Therefore, just because something doesn’t work right now, it doesn’t mean it’s the wrong thing to be doing. Maybe what you’re doing is just a part of what needs to be done. Maybe you need to add some elements. Replacing altogether what you’re doing without knowing what you need to do risks making your efforts a blinking dot in an ocean of change. Maybe what you’re doing is not supposed to work YET. Maybe if you wait a little bit you’ll get significant results. Maybe you’re not doing it enough. The key is to measure. In marketing and sales, we’re not dealing with abstracts like in public relations or diplomacy. Please also read my article on Analytic Vision about Why Public Relations Are Not Marketing. More metrics can and must be measured. These will point you in the right direction if you know how to read them. You weren’t expecting an excuse to bail out, right?
2. I naturally expect those who benefit from my products/services/ideas to appreciate me directly and recommend me further.
How many times does it happen that receiving a product or a service totally blows your mind and changes your life dramatically? Not so often, huh? Therefore, you might understand that in a competitive environment, you cannot hope your clients would have their expectations surpassed. The hard reality is that most of those who buy what you promote/sell may never use the product. Maybe even if they are satisfied with it, they either don’t know how to appreciate it or consider they are entitled to it.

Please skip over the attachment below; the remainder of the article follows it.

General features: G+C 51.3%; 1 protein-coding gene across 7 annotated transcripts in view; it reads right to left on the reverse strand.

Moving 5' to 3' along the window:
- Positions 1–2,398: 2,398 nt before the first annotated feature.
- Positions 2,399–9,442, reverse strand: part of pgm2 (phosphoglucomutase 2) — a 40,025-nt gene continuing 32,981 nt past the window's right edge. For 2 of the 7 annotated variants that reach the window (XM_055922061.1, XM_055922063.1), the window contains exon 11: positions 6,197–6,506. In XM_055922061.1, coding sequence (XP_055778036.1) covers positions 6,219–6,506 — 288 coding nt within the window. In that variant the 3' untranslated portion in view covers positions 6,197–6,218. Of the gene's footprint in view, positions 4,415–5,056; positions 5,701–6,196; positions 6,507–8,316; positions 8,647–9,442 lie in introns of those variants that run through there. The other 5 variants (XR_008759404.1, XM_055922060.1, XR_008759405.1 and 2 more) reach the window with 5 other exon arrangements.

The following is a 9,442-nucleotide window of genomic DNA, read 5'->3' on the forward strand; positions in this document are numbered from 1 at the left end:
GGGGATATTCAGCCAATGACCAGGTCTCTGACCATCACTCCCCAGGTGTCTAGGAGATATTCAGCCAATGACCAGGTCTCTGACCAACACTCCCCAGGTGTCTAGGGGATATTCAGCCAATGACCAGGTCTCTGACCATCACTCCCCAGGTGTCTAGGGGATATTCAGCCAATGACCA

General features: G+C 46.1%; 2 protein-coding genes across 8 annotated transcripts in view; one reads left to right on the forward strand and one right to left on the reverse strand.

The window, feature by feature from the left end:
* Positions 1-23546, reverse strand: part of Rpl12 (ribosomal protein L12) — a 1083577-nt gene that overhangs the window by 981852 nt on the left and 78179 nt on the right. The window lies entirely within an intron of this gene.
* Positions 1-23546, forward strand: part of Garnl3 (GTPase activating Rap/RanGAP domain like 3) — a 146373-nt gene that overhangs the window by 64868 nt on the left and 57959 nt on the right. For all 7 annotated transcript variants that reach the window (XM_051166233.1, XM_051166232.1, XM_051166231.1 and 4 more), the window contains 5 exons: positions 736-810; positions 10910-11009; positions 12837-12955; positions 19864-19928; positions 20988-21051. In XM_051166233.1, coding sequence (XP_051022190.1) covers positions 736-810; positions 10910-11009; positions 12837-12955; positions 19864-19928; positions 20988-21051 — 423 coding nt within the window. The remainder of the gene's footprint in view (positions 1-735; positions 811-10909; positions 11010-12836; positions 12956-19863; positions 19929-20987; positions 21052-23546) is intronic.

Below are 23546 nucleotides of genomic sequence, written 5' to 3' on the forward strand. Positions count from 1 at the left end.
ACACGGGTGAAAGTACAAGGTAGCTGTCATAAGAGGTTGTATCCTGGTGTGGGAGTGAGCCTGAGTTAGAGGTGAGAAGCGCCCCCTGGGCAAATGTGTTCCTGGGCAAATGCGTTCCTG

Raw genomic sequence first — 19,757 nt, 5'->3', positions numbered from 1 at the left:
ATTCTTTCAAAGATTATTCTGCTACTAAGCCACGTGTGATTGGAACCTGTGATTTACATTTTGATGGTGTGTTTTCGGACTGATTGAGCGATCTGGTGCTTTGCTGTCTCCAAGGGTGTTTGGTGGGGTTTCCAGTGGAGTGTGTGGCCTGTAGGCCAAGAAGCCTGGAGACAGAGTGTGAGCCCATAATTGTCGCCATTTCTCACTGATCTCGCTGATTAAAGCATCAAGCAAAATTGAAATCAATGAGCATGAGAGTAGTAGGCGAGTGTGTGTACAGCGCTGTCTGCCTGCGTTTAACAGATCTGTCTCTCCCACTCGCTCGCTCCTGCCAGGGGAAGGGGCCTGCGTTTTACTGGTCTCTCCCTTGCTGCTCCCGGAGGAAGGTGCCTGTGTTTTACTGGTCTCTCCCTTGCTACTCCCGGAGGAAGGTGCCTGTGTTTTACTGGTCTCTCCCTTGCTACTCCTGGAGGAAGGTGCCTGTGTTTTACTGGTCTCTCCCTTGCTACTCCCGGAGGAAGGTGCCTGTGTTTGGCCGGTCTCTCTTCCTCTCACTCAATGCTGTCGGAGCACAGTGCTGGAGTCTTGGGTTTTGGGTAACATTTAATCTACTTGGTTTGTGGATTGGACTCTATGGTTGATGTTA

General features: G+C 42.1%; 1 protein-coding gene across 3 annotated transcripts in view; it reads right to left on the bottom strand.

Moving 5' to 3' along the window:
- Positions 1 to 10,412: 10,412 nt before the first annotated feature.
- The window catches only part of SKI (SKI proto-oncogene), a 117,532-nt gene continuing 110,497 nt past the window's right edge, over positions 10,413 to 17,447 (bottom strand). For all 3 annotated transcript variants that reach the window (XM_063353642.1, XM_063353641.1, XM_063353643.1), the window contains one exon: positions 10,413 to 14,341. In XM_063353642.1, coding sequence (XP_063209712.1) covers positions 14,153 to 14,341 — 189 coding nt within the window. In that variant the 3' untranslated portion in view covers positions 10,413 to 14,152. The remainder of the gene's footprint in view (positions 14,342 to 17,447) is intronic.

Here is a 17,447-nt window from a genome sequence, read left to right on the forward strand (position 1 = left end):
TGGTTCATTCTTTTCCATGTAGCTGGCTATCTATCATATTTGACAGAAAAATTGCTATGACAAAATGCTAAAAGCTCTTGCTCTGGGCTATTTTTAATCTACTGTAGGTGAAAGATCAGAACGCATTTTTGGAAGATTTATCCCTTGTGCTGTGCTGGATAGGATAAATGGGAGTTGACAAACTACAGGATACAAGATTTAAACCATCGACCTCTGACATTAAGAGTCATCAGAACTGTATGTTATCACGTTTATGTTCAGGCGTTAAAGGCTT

Sometimes, everything you need to do is ask for recommendations. You might find out that you will receive them! To do that and to increase the satisfaction of each buying customer, it is important to keep in touch with each of them. If you don’t, the expectation to be recommended is less likely to happen.
The same principle works with products offered free for reviewing purposes. The idea that the inner value of a certain product should generate appreciation is an unrealistic statement. This hallucination presupposes a certain level of interest and competence within the receiver that might not exist. Therefore, everything you give away for free must be sold even harder than what you sell for money. Why? Because free or cheap is easy to get misrepresented as value-lacking for most.
3. It’s sufficient to post the prices on the website. Who wants to buy, will buy. I don’t want to be bothered unnecessarily.